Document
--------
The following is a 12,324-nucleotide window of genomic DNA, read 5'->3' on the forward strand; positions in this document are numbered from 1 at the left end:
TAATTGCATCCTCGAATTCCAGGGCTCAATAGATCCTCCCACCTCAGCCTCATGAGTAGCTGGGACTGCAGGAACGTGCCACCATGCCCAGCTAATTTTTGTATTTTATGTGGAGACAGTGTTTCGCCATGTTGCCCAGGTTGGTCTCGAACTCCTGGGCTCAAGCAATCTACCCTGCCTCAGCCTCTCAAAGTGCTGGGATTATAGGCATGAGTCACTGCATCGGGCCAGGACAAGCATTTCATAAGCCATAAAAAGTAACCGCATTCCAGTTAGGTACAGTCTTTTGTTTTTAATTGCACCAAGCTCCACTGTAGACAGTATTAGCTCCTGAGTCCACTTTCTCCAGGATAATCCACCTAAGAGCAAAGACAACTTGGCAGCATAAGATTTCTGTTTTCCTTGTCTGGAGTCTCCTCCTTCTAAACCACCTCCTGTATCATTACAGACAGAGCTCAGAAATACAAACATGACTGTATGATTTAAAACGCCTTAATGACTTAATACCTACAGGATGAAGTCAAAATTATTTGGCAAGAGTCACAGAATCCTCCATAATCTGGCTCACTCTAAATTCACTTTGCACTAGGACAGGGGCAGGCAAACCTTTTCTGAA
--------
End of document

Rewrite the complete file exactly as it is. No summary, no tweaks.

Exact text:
The following is a 12,324-nucleotide window of genomic DNA, read 5'->3' on the forward strand; positions in this document are numbered from 1 at the left end:
TAATTGCATCCTCGAATTCCAGGGCTCAATAGATCCTCCCACCTCAGCCTCATGAGTAGCTGGGACTGCAGGAACGTGCCACCATGCCCAGCTAATTTTTGTATTTTATGTGGAGACAGTGTTTCGCCATGTTGCCCAGGTTGGTCTCGAACTCCTGGGCTCAAGCAATCTACCCTGCCTCAGCCTCTCAAAGTGCTGGGATTATAGGCATGAGTCACTGCATCGGGCCAGGACAAGCATTTCATAAGCCATAAAAAGTAACCGCATTCCAGTTAGGTACAGTCTTTTGTTTTTAATTGCACCAAGCTCCACTGTAGACAGTATTAGCTCCTGAGTCCACTTTCTCCAGGATAATCCACCTAAGAGCAAAGACAACTTGGCAGCATAAGATTTCTGTTTTCCTTGTCTGGAGTCTCCTCCTTCTAAACCACCTCCTGTATCATTACAGACAGAGCTCAGAAATACAAACATGACTGTATGATTTAAAACGCCTTAATGACTTAATACCTACAGGATGAAGTCAAAATTATTTGGCAAGAGTCACAGAATCCTCCATAATCTGGCTCACTCTAAATTCACTTTGCACTAGGACAGGGGCAGGCAAACCTTTTCTGAA